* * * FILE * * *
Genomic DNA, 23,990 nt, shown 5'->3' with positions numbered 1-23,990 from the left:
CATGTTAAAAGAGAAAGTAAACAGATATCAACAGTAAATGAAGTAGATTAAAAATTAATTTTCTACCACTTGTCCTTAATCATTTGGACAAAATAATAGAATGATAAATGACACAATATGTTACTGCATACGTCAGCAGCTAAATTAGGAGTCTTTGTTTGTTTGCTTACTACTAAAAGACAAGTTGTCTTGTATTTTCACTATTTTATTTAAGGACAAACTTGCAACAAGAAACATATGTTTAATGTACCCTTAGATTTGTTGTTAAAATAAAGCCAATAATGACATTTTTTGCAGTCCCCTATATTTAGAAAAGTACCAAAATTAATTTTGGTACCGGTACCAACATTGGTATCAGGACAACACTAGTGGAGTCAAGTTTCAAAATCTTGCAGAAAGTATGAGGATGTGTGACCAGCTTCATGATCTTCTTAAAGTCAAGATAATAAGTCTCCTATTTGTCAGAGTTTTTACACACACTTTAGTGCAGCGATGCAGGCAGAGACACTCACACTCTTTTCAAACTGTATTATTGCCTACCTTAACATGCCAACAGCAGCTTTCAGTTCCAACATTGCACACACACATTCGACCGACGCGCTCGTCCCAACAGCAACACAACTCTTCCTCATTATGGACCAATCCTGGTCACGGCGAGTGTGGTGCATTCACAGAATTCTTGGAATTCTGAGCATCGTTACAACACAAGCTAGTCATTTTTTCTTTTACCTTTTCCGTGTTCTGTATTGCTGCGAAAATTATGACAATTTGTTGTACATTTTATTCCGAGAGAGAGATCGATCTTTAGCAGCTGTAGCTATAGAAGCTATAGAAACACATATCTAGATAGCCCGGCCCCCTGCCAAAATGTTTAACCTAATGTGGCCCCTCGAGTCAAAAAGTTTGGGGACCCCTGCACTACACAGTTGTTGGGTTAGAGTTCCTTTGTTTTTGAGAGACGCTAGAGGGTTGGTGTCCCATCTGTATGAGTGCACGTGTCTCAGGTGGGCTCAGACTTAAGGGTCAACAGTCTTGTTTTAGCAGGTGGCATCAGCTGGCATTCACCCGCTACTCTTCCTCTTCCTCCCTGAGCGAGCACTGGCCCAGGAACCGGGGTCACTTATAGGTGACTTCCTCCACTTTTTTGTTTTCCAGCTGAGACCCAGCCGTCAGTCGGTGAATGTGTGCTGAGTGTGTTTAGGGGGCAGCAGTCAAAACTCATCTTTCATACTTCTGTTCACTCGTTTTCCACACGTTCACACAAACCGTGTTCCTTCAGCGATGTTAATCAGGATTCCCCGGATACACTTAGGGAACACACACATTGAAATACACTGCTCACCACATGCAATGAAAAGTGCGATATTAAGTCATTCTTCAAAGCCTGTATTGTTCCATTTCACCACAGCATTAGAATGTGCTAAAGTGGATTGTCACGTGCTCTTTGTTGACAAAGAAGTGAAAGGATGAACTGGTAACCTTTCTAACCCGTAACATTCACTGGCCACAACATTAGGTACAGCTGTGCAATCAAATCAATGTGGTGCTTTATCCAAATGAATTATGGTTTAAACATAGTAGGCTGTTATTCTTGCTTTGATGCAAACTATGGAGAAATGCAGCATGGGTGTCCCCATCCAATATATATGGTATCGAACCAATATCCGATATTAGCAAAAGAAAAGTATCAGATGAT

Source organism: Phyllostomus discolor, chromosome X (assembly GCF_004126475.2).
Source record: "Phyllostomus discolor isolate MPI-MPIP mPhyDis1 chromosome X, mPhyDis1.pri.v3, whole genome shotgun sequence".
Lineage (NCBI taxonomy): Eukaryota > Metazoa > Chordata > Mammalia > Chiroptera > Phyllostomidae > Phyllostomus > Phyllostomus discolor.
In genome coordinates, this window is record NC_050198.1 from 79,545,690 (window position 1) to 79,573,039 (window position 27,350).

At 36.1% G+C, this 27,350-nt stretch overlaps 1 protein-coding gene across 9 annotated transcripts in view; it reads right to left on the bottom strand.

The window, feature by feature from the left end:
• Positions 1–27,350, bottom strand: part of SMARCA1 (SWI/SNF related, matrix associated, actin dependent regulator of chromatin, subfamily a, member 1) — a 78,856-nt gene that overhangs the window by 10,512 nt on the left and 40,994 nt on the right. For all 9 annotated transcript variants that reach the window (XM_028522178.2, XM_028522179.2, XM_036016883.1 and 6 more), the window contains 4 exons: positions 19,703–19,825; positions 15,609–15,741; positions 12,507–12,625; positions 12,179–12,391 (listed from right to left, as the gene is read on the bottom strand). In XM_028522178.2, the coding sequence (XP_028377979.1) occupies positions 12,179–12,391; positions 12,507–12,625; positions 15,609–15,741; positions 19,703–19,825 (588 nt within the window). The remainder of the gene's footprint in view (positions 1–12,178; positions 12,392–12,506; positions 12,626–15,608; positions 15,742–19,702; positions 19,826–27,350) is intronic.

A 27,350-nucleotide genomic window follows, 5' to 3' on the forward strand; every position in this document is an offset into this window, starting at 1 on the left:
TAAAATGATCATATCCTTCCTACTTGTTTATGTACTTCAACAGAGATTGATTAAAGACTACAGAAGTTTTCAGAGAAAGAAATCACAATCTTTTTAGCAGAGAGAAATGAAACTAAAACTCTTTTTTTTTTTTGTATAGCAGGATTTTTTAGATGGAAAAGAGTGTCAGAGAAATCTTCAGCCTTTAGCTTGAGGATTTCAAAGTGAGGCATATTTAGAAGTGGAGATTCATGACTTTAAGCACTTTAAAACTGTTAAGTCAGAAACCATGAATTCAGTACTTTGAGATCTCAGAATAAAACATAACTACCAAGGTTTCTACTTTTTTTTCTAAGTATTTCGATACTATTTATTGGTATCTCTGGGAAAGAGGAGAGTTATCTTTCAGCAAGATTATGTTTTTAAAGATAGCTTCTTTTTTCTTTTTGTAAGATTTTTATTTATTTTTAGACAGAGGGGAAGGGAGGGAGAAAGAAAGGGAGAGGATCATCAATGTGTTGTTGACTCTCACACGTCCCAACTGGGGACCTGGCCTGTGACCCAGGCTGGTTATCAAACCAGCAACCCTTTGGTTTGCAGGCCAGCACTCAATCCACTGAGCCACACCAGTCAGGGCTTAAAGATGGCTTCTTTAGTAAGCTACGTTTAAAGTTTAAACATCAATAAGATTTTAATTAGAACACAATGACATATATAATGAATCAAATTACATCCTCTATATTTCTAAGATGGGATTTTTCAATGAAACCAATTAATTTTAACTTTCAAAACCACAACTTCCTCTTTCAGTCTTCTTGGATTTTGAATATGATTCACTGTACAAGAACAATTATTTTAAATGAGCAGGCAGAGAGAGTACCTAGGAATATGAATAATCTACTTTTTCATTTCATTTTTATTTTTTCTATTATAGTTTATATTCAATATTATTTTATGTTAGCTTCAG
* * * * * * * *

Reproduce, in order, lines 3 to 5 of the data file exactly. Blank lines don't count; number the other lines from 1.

Source organism: Phyllostomus discolor, chromosome X (assembly GCF_004126475.2).
Source record: "Phyllostomus discolor isolate MPI-MPIP mPhyDis1 chromosome X, mPhyDis1.pri.v3, whole genome shotgun sequence".
Lineage (NCBI taxonomy): Eukaryota > Metazoa > Chordata > Mammalia > Chiroptera > Phyllostomidae > Phyllostomus > Phyllostomus discolor.